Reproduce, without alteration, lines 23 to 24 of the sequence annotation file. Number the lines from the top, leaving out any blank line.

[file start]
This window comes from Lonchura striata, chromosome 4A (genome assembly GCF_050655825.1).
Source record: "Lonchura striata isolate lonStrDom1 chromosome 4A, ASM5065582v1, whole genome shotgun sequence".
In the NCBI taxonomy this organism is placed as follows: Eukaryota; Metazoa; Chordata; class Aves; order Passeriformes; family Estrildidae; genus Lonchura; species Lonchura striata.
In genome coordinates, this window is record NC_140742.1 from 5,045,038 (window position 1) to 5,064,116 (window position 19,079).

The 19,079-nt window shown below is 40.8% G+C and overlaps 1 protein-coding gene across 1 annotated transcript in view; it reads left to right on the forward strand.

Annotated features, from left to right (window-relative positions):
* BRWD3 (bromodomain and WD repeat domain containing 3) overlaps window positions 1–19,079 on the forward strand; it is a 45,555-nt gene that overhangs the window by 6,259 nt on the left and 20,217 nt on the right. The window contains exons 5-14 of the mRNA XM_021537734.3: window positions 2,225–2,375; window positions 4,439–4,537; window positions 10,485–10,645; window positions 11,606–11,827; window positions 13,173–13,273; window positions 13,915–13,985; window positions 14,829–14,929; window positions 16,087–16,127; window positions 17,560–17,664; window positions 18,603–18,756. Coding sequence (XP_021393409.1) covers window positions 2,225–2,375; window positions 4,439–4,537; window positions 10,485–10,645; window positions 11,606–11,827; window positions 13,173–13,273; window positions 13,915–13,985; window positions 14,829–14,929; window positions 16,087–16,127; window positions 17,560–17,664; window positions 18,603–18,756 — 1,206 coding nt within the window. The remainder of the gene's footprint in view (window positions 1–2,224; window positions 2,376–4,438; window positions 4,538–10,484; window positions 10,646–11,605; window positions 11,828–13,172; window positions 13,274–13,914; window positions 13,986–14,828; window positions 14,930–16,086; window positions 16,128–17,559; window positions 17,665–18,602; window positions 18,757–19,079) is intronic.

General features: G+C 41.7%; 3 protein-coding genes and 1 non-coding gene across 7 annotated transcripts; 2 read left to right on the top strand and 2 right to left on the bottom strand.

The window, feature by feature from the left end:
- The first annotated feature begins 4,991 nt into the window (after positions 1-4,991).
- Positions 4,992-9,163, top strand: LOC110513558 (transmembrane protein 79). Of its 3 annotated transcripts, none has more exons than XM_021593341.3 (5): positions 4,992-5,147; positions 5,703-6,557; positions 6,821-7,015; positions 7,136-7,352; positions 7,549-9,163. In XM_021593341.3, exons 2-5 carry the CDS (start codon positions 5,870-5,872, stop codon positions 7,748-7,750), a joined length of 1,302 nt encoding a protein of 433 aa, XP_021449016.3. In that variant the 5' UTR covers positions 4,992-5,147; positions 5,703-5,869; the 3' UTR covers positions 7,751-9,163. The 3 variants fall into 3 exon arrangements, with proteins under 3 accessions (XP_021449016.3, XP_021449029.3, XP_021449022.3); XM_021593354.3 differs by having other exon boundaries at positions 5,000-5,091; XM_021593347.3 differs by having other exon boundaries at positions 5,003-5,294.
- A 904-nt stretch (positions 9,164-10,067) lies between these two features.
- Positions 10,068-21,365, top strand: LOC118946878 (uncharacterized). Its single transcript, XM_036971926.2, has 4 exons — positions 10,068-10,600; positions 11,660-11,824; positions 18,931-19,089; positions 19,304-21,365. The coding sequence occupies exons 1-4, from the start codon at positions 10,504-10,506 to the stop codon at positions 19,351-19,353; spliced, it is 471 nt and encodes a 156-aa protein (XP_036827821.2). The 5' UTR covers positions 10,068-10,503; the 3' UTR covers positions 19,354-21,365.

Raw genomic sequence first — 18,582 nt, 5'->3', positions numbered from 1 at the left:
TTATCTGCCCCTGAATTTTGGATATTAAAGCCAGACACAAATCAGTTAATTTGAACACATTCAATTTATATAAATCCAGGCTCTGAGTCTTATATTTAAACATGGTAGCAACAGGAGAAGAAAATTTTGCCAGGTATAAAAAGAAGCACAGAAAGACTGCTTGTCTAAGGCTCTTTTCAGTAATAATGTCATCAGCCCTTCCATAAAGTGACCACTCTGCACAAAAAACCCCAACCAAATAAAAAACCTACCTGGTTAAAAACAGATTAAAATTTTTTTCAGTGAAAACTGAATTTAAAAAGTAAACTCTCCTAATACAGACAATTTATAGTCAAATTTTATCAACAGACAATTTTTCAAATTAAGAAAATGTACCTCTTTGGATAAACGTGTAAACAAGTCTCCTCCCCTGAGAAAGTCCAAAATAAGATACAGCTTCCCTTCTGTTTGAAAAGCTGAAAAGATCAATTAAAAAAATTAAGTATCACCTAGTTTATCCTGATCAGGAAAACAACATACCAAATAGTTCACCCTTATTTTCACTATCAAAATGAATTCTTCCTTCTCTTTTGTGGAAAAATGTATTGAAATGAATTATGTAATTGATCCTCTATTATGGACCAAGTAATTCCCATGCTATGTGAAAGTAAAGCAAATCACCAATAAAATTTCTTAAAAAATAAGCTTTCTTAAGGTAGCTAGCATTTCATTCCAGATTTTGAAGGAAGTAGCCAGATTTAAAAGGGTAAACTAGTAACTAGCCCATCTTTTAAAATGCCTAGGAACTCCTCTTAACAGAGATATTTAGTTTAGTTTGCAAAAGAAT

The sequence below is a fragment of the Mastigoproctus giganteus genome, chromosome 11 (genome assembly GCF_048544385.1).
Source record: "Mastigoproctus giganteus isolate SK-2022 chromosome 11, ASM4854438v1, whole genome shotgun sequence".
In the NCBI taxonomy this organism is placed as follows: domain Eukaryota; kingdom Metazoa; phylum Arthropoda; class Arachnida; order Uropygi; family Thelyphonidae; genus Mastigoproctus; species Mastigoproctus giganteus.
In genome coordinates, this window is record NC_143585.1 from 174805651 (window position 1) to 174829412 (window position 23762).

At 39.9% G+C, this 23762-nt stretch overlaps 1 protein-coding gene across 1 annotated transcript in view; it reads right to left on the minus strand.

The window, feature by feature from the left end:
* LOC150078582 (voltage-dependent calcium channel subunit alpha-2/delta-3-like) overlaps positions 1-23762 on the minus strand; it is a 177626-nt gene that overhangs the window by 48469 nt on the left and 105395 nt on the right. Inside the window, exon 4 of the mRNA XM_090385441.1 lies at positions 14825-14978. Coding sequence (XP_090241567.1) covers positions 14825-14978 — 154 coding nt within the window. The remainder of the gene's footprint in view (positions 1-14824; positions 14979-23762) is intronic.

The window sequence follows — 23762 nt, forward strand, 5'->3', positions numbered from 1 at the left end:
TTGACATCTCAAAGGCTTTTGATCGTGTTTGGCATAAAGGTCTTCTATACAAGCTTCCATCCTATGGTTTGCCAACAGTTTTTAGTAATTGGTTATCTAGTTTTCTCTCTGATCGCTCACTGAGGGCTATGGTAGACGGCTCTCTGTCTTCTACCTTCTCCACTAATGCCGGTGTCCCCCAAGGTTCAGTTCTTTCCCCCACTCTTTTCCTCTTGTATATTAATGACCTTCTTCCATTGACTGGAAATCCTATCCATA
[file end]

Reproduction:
The window sequence follows — 23762 nt, forward strand, 5'->3', positions numbered from 1 at the left end:
TTGACATCTCAAAGGCTTTTGATCGTGTTTGGCATAAAGGTCTTCTATACAAGCTTCCATCCTATGGTTTGCCAACAGTTTTTAGTAATTGGTTATCTAGTTTTCTCTCTGATCGCTCACTGAGGGCTATGGTAGACGGCTCTCTGTCTTCTACCTTCTCCACTAATGCCGGTGTCCCCCAAGGTTCAGTTCTTTCCCCCACTCTTTTCCTCTTGTATATTAATGACCTTCTTCCATTGACTGGAAATCCTATCCATA